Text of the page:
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December 03, 2008

 

Downtown director to draw on local experience

Upbringing in Cortland brings inside perspective to challenges facing Cortland economy

DowntownBob Ellis/staff photographer
Adam MeGivern has been named the new executive director of the Downtown Partnership. MeGivern replaces Lloyd Purdy who recently moved to Oregon.

By HOLDEN B. SLATTERY
Staff Reporter
hslattery@cortlandstandard.net

The lure of living in places like Bolivia, New Orleans and Los Angeles did not dissuade Adam Megivern from returning to Cortland County to work in the community where he was raised.
Megivern, 31, the new director of the Cortland Downtown Partnership, who grew up in Virgil and attended Cortland High School, said he has always liked small-town life.
“The emphasis on friends and family — that’s what really drew me back,” Megivern said.
Megivern started as executive director Monday. The organization’s first executive director, Lloyd Purdy, left the position to move to Portland, Ore. with his wife in October.
Megivern graduated from Cortland High School in 1995. While studying environmental science at the University of Vermont, he decided to use his degree experience to become an environmental educator and natural resources management specialist with the Peace Corps in Pampa Grande, a town of 600 to 700 people in Bolivia.
He arrived in Pampa Grande with a mission to improve a community where everyone spoke Spanish, a language he had only studied for a few years in high school.
“I feel like I’ve been through as intimidating a thing as you can go through,” Megivern said, referring to his arrival there.
In Bolivia, he obtained a USAID grant for a municipal tree nursery and designed a waste management plan for the Pampa Grande Mayor’s Office. During his time there, there were three or four different mayors and constant change in the city, Megivern said.
After finishing in the Peace Corps, Megivern received a fellowship to attend the University of New Orleans for a master’s degree in public administration, nonprofit leadership, hazard policy. The weekend after he returned for his second semester, Hurricane Katrina struck.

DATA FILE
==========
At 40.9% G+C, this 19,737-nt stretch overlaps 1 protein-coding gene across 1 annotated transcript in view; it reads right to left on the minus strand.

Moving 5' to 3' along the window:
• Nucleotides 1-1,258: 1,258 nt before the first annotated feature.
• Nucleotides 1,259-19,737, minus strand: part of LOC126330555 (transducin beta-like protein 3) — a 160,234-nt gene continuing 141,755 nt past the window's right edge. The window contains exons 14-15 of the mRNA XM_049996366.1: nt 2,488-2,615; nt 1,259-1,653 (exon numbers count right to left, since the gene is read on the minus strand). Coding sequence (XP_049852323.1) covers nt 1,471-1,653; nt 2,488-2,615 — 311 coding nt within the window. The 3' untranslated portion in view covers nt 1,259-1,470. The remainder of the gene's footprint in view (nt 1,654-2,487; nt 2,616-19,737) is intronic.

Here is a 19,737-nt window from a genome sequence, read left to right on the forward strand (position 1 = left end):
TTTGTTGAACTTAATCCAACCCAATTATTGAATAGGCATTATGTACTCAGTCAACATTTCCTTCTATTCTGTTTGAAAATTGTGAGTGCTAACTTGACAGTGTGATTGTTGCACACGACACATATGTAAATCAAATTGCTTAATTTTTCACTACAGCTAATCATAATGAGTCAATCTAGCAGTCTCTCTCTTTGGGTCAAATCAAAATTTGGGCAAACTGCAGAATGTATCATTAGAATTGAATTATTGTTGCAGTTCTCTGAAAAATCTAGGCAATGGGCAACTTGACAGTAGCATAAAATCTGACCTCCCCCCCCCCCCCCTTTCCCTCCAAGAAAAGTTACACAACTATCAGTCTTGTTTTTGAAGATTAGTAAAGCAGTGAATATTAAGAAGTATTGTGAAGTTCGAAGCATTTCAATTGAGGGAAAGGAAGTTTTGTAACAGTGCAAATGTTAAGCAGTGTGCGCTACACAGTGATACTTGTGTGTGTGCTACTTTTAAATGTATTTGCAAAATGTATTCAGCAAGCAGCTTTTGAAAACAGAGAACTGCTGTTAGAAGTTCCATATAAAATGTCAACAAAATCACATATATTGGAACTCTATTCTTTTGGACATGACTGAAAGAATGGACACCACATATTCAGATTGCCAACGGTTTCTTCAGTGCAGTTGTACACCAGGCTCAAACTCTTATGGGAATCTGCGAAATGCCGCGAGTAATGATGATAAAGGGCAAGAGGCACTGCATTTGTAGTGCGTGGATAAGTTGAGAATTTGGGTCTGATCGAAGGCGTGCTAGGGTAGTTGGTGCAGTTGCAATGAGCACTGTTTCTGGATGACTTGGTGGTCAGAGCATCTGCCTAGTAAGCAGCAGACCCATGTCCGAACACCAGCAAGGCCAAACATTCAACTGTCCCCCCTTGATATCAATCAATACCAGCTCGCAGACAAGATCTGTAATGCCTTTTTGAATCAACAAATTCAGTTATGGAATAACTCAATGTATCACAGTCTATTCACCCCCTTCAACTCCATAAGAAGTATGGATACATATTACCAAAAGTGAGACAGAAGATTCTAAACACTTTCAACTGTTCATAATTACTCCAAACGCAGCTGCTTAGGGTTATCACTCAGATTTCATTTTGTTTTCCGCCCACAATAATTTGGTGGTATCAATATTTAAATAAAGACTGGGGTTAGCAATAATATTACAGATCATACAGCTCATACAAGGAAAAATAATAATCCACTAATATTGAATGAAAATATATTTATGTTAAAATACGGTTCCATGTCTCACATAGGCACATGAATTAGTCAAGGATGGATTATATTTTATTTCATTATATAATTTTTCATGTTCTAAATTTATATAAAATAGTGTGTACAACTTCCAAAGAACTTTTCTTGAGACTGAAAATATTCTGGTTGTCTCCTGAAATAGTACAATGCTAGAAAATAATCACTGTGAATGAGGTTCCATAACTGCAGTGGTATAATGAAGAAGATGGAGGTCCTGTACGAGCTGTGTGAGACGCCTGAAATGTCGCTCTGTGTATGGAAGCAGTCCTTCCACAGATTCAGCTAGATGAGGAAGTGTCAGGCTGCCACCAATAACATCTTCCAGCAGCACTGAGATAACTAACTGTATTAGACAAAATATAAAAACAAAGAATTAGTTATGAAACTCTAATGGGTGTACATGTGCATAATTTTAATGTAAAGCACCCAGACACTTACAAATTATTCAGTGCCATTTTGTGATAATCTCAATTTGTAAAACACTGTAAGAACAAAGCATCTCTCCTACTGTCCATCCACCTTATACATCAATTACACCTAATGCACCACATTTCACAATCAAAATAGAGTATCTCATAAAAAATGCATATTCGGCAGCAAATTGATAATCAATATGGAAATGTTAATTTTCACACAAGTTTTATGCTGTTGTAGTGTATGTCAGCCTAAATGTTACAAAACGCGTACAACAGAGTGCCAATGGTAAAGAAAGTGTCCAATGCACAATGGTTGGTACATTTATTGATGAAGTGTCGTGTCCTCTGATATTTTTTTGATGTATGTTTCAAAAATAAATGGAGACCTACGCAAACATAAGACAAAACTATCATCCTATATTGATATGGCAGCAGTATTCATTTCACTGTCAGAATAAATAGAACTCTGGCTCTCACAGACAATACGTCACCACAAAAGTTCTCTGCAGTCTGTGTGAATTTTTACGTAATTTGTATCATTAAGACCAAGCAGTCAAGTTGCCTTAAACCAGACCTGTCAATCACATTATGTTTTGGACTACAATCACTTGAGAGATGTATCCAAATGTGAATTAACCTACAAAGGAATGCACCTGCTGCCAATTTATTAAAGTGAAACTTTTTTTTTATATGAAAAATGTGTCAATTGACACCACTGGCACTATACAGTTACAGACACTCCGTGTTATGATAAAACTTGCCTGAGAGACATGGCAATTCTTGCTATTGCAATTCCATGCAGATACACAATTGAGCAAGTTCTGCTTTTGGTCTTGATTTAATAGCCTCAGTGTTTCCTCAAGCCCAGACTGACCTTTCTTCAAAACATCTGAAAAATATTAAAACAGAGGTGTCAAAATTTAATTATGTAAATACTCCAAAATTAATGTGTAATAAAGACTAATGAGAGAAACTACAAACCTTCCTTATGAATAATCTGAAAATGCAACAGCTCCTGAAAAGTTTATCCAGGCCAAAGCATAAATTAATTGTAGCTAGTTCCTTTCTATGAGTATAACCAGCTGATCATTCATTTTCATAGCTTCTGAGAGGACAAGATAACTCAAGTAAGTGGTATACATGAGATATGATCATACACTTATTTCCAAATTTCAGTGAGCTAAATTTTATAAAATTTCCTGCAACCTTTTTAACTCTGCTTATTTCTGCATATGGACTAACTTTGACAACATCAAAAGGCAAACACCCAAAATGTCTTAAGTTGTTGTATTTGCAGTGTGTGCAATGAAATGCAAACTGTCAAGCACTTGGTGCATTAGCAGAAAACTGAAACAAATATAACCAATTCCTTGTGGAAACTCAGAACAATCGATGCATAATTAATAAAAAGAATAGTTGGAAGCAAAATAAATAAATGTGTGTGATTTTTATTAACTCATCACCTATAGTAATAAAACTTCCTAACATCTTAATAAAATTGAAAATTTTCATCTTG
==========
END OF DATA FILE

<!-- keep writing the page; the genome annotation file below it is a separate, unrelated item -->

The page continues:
As city residents began evacuating, he grabbed a few important possessions, including his laptop computer and dog, and drove to Lafayette, La. He stayed there for a week or two and returned to Cortland County just a couple of days before Hurricane Rita hit Lafayette.
During Katrina, Megivern’s three-story apartment building flooded severely. When he returned, there was a water line from evaporated water measuring about 8 feet high on the first floor. Megivern lived on the second floor, but because the building was hot and closed, the floors were warped, mold was growing rampant, and the clothes and books he had left behind were ruined, he said.
Following Katrina, he attended the University of California at Los Angeles for a semester. He then returned to the University of New Orleans and to his position with the International Project for Nonprofit Leadership. The position, which was previously part time, became a full-time job in the wake of the disaster. Whereas before, Megivern worked with five or six local nonprofit organizations to improve their productivity, after the storm, his organization began working one-on-one with employees of the organizations, who were trying to assist others in need while dealing with turmoil in their own lives. He said he coached nonprofit personnel to address their personal problems so that they could be more productive in the workplace.
After receiving his master’s degree, Megivern moved to Cortland. He worked as a laborer for Suit-Kote Corp., as he had done during the summers since 2003. He also became a substitute teacher in the Cortland city schools. His mother, Lori Megivern, teaches elective classes in law and the Holocaust at Cortland High School.
Megivern read about the search for a new executive director of the Downtown Partnership in the Cortland Standard. He had been working for the U.S. Department of Commerce in Syracuse for about a month when he was offered the position.
“But this was the job that I really wanted to be doing in the region of my hometown,” he said.
Megivern said he plans to continue some of the downtown cultural events that Lloyd Purdy helped to organize, such as Taste of Cortland and Chillabration, while bringing new ideas to the Downtown Partnership.
He said his experience working at the community level, from Bolivia to New Orleans, as well as his knowledge of Cortland, will help him to make progress in downtown Cortland.
“Just being from the area and being friendly with a lot of the local businessmen … I want to make it better,” he said.
Megivern said one of the business owners he knows is Tom Terwilliger, owner of Mando Books on Main Street and the Red Jug Pub on Central Avenue. They know each other through mutual friends.
“I think Adam, with his experience and his resourcefulness will be vital to downtown Cortland,” Terwilliger said.
Both of Terwilliger’s businesses are targeted toward college students, and he said he would like for the Downtown Partnership to work to integrate downtown Cortland with SUNY Cortland. He suggested providing student housing on the second floors of downtown buildings, allowing local businesses to cater college events and providing student buses to Main Street, as ways to facilitate growth in the downtown area
Megivern said he enjoys going to sports events at Syracuse University and is looking to get back into downhill skiing after spending many years living in warmer climates.

 

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